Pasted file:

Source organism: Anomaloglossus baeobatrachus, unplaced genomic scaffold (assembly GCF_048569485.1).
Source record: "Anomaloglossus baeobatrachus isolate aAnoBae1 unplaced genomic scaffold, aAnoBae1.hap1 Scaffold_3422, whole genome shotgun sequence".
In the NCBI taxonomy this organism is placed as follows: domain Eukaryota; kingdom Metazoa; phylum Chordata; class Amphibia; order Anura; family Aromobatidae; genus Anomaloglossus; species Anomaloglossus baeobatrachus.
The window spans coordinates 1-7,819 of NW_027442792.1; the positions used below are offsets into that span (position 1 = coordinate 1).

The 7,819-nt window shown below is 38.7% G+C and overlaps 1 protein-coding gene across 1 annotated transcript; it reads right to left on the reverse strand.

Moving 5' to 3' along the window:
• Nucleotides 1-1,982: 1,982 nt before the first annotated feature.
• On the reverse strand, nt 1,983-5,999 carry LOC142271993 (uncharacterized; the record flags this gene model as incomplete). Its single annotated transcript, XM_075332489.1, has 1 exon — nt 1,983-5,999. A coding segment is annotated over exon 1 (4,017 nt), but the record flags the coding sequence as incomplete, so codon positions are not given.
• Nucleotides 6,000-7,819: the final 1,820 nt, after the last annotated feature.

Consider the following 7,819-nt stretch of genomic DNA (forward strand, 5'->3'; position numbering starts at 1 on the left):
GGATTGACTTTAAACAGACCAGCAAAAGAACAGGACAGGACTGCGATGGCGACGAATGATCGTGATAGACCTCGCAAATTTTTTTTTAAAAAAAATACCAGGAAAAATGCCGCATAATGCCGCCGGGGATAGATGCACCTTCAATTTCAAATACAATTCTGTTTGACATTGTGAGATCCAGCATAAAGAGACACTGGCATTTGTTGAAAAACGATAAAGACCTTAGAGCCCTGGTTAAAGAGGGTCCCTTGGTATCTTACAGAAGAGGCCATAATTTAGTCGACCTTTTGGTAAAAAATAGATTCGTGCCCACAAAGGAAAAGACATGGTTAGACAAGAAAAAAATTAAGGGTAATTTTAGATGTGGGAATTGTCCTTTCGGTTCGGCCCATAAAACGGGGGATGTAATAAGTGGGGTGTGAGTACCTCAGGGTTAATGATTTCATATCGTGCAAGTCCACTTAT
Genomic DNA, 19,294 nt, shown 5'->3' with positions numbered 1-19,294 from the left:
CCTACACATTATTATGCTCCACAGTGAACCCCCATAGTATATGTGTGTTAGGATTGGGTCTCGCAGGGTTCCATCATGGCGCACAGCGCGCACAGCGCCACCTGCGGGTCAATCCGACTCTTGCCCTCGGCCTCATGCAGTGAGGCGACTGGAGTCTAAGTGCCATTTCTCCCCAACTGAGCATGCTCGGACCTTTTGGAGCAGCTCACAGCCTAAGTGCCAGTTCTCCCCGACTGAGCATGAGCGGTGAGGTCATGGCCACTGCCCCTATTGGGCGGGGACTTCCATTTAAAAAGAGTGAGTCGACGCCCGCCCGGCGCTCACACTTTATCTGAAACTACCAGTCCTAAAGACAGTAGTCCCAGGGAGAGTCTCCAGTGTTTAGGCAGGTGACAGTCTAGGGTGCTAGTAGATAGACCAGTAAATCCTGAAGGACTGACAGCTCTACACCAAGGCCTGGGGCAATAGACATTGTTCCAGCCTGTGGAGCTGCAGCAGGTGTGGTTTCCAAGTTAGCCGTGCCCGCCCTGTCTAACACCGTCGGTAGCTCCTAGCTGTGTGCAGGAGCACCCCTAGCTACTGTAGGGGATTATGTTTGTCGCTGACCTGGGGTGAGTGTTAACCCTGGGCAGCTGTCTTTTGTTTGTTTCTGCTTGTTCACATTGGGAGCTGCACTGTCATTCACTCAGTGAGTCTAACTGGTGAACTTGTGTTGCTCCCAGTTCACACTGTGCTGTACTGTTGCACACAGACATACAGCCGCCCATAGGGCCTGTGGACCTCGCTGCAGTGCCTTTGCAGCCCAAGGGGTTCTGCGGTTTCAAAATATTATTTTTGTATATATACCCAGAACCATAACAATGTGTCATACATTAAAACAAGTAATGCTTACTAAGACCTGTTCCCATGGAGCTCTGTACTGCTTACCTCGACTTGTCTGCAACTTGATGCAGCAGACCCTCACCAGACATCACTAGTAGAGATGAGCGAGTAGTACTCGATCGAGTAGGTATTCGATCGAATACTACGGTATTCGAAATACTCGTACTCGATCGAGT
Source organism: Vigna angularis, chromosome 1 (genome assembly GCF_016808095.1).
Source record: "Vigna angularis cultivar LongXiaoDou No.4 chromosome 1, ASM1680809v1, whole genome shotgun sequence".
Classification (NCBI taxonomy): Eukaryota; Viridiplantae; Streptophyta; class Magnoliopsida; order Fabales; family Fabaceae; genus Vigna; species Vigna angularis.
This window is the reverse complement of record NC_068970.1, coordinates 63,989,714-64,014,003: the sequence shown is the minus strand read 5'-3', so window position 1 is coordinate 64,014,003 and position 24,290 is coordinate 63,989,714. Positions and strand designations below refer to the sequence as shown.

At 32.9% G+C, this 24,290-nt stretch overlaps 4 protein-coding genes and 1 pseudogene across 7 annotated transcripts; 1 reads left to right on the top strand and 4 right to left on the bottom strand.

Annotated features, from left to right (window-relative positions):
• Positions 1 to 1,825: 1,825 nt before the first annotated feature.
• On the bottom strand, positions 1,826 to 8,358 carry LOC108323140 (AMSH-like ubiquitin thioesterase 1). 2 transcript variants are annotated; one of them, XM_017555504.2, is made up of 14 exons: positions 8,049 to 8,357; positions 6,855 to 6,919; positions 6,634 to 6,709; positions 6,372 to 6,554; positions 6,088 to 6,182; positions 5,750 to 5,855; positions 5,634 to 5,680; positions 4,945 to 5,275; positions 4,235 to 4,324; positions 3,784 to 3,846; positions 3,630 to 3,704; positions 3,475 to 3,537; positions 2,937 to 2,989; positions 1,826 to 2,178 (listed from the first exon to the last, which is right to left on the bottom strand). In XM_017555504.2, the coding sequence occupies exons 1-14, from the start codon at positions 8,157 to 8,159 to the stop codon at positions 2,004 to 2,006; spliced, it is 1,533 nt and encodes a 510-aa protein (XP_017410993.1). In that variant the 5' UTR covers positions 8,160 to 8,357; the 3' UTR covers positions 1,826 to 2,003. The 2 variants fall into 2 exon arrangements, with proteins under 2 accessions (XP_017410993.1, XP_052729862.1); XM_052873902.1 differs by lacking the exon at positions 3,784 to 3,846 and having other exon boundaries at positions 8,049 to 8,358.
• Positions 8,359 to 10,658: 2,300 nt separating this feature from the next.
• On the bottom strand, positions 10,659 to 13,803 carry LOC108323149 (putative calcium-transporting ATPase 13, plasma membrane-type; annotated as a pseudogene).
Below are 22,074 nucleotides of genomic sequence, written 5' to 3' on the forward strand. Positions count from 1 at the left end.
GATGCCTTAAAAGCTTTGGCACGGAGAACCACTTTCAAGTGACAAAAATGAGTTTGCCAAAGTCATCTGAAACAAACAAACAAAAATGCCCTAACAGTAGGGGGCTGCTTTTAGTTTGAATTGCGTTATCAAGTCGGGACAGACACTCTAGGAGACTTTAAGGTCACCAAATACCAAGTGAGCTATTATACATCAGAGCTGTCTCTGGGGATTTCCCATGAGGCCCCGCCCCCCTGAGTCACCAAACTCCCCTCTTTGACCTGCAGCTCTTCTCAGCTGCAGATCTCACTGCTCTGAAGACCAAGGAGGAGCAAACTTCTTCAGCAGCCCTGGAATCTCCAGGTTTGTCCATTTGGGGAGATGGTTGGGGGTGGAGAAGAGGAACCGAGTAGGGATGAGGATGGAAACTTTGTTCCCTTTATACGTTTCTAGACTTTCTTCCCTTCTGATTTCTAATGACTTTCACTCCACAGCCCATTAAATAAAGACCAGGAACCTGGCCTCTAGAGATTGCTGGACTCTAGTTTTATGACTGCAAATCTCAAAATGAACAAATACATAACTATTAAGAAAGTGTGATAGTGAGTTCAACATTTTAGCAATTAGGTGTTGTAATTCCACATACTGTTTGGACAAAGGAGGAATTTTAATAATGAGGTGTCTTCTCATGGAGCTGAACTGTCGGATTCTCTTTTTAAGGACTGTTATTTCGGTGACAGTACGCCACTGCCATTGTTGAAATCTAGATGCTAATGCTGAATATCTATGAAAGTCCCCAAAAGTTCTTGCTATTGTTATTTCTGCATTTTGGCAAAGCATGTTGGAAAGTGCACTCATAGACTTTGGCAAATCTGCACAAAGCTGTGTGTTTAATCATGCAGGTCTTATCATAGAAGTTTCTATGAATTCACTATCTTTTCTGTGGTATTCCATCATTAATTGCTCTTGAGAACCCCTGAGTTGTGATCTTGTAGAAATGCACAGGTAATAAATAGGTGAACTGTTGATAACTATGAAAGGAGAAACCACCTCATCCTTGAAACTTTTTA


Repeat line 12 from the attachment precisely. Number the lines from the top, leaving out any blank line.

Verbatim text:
Genomic DNA, 19,294 nt, shown 5'->3' with positions numbered 1-19,294 from the left: